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This past weekend (Feb 1-4th, 2019), the Pawlytics team went down to Austin, TX for the American Pets Alive! Conference to soak up information from some of the most successful animal welfare organizations in the country. One of the classes we attended was the FeLV Cats Luncheon**, and here is a little bit of what we learned.

Let’s start with information most of us are familiar with: cats are typically the reason we struggle to get to no kill. And what is harder to adopt out than just a cat? A cat that is FeLV positive. FeLV cats are the last 10% of cats that need saving when working towards your no kill vision (typically).

What is FeLV?

I knew the term, I knew the cats were different, but I didn’t know how or really what FeLV meant literally or what it meant for the cat’s life. So, for everyone who had no idea like me, what the heck is FeLV? FeLV (or Feline Leukemia Virus) is a retrovirus that attacks the cat’s immune system. It is not a form of cancer, it is a virus that weakens the immune system. FeLV is spread through saliva, nasal secretions, urine, feces, blood, and the milk of infected cats. FeLV cannot survive outside of a cat’s body so you don’t have to worry about catching it yourself or spreading it to the other species in your home or shelter. And, for as long as we have known about FeLV, a myth has persisted that these cats live very short lives. However, new research has found that these cats can and do live just as long (sometimes longer) than cats who do not test positive for FeLV. Because the virus can be spread through sharing food, fights, and even grooming each other – it is recommended that these cats are housed with other FeLV positive cats. Historically, FeLV positive cats have been immediately euthanized at shelters. Many progressive organizations, such as Austin Pets Alive! (APA) are taking a different stance and working hard to place these cats in wonderful homes.

It should be noted that FeLV cats get the exact same illnesses as cats who are negative for FeLV. The biggest difference is that FeLV cats should be treated earlier and more aggressively for sicknesses they contract. Anemia in FeLV cats tends to be severe during their end of life, at which point a quality of life decision must be made. Once a FeLV cat has anemia, it will not be able to recover because they will not be able to regenerate white blood cells like a normal cat.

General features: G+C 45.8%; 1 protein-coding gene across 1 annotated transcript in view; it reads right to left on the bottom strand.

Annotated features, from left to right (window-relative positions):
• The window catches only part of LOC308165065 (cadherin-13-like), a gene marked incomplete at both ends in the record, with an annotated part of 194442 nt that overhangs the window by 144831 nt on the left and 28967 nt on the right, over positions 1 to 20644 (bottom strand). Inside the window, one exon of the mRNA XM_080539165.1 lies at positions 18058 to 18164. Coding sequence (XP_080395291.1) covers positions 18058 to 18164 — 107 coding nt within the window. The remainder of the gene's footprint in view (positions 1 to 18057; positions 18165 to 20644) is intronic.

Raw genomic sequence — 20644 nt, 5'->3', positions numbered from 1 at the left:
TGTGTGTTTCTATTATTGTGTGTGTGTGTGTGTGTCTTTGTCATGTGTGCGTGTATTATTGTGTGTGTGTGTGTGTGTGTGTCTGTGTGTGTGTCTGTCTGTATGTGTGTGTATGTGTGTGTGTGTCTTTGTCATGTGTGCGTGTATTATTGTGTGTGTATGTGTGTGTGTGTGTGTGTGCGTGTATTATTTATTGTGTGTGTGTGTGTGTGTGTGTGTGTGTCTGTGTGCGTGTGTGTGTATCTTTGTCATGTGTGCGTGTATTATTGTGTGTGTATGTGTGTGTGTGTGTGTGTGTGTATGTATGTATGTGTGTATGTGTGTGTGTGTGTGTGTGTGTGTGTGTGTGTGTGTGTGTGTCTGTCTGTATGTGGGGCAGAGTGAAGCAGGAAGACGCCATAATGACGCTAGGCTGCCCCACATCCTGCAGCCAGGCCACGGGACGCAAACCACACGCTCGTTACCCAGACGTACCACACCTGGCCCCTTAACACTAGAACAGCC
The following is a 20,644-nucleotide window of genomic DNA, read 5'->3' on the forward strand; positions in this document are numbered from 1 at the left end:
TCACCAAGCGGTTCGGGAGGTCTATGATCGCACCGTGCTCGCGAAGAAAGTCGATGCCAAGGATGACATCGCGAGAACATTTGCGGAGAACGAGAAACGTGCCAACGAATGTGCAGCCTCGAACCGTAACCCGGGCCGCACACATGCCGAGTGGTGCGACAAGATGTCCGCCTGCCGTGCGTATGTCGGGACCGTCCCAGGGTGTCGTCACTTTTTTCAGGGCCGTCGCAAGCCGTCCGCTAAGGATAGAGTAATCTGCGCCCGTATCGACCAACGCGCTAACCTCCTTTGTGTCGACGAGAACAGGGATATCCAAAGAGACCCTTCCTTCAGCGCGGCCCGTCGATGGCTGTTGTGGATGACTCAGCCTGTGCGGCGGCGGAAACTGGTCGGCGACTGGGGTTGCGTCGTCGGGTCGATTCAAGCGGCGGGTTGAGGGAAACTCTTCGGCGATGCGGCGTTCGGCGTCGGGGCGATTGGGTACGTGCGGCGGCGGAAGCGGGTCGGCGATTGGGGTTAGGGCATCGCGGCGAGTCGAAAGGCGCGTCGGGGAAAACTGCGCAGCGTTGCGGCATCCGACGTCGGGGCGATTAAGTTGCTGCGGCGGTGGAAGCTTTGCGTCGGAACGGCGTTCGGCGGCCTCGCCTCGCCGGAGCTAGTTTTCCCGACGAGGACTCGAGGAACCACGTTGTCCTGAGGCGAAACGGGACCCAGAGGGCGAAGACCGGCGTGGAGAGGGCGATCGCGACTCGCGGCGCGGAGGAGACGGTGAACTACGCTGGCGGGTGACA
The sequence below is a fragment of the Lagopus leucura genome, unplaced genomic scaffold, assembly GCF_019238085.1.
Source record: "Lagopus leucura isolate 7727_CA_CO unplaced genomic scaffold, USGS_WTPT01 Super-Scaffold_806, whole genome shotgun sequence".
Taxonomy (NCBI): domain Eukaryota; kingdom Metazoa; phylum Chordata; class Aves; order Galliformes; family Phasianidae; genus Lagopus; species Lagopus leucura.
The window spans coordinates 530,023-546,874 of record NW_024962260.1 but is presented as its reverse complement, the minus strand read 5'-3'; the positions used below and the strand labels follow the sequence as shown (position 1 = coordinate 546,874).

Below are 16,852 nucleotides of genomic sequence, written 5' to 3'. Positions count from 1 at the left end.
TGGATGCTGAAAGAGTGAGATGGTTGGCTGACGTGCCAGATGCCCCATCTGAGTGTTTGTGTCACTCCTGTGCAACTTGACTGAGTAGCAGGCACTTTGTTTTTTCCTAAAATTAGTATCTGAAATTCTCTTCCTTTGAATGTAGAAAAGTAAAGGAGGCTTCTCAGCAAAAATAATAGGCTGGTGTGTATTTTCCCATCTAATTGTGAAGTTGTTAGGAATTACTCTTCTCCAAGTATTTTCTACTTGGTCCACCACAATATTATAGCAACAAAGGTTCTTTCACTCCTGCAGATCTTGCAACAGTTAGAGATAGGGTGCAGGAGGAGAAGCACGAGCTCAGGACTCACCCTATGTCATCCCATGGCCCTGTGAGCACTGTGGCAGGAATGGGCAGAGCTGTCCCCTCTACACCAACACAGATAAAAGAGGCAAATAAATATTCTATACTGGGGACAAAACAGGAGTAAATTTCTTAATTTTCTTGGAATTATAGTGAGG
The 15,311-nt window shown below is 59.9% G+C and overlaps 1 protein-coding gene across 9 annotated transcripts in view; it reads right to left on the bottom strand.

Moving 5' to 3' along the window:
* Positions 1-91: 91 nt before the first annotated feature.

How can we save and place FeLV positive cats?

Get creative!! The folks at Austin Pets Alive! realize that many still believe these cats have shorter life spans. So, they have been thinking outside the box and identifying adopters who may not be good candidates for pets with long lifespans.
Some good FeLV adoption candidates are:
– College students
– First time adopters with no other pets
– People who will move soon
On top of adopting out to people who want to commit to a pet but are unsure of what they will be doing in 5 years, they offer incentives to these adopters. All FeLV cats can be adopted for free. APA will also pay for that cat’s associated medical care for the rest of its life. Sound insane? Don’t worry so did all of us in class. But – as it turns out this is genius. The average FeLV cat that has been adopted ends up costing them $50 for the rest of its life. Still sound crazy? Well, they did the math and a normal cat costs them approximately $22 a day in the shelter (food, vet, staff, etc). By getting the cat out of the shelter, they are reducing the cat’s stress and placing it in a loving home environment, reducing their costs of food and staff/volunteer time spent on the cat, and making space for another needy cat to enter the shelter. Like I said…genius!

So, now that you have been armed with FeLV cat information and great adopters, how do you get adopters in the door? Use creative marketing techniques! Bring a friend who has never seen your shelter to the FeLV cat area and ask for first impressions. Do you have scary signs everything that may scare people away? Does it look like a prison-hospital hybrid?

Reduce as many barriers to adopting and interacting with these cats as possible.

**This talk (Saving FeLV Cats) was given at the 2019 American Pets Alive! Conference by Dr. Julie Levy (Fran Marino Professor of Shelter Medicine Education at the University of Florida), Monica Frenden (Maddie’s Director of Feline Lifesaving, American Pets Alive!), and Natascha Hamman (Feline Leukemia and Matchmaker Program Manager).

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